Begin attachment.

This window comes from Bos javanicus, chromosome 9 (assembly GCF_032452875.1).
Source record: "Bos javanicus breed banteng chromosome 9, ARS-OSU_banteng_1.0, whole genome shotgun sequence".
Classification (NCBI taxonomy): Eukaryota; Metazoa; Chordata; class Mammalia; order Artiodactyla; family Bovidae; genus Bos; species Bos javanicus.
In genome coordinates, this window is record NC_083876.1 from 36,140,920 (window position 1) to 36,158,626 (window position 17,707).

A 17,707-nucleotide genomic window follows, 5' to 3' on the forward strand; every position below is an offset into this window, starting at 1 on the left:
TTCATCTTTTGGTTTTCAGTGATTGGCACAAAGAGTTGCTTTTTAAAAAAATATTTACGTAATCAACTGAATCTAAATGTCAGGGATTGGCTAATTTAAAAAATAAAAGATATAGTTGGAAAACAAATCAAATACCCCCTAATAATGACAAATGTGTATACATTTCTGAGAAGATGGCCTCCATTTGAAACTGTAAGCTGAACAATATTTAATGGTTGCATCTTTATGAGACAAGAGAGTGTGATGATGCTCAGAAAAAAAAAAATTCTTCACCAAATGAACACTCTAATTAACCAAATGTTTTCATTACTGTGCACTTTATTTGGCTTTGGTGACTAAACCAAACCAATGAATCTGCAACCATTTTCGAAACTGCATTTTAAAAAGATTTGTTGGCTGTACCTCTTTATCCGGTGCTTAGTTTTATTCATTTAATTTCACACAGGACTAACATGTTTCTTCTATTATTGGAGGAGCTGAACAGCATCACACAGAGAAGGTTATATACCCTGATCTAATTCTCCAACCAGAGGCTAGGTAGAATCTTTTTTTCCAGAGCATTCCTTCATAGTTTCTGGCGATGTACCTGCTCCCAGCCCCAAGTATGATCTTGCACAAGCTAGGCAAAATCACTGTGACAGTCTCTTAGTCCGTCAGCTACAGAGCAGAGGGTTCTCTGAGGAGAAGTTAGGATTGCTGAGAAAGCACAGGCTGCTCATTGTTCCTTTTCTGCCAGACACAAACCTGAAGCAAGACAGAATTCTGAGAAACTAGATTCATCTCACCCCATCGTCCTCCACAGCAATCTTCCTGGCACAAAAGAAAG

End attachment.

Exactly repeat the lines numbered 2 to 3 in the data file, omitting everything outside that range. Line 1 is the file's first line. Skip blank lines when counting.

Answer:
Source record: "Bos javanicus breed banteng chromosome 9, ARS-OSU_banteng_1.0, whole genome shotgun sequence".
Classification (NCBI taxonomy): Eukaryota; Metazoa; Chordata; class Mammalia; order Artiodactyla; family Bovidae; genus Bos; species Bos javanicus.